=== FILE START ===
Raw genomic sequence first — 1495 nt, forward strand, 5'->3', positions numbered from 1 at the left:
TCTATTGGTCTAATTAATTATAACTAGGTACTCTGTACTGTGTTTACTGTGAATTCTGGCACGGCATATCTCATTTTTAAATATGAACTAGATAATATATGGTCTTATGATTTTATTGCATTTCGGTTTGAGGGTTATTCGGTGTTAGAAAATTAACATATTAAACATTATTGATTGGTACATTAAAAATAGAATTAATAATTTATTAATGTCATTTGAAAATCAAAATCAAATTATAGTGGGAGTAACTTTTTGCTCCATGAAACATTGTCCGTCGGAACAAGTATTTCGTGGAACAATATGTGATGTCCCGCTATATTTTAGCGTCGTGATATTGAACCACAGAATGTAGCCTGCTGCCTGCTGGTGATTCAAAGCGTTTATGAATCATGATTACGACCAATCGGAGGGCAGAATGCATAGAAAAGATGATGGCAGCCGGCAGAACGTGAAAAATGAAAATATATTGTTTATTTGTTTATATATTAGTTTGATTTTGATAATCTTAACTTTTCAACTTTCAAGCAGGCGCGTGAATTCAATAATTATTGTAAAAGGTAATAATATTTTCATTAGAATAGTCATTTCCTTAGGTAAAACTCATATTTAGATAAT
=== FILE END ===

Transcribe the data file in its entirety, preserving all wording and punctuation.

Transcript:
Raw genomic sequence first — 1495 nt, forward strand, 5'->3', positions numbered from 1 at the left:
TCTATTGGTCTAATTAATTATAACTAGGTACTCTGTACTGTGTTTACTGTGAATTCTGGCACGGCATATCTCATTTTTAAATATGAACTAGATAATATATGGTCTTATGATTTTATTGCATTTCGGTTTGAGGGTTATTCGGTGTTAGAAAATTAACATATTAAACATTATTGATTGGTACATTAAAAATAGAATTAATAATTTATTAATGTCATTTGAAAATCAAAATCAAATTATAGTGGGAGTAACTTTTTGCTCCATGAAACATTGTCCGTCGGAACAAGTATTTCGTGGAACAATATGTGATGTCCCGCTATATTTTAGCGTCGTGATATTGAACCACAGAATGTAGCCTGCTGCCTGCTGGTGATTCAAAGCGTTTATGAATCATGATTACGACCAATCGGAGGGCAGAATGCATAGAAAAGATGATGGCAGCCGGCAGAACGTGAAAAATGAAAATATATTGTTTATTTGTTTATATATTAGTTTGATTTTGATAATCTTAACTTTTCAACTTTCAAGCAGGCGCGTGAATTCAATAATTATTGTAAAAGGTAATAATATTTTCATTAGAATAGTCATTTCCTTAGGTAAAACTCATATTTAGATAAT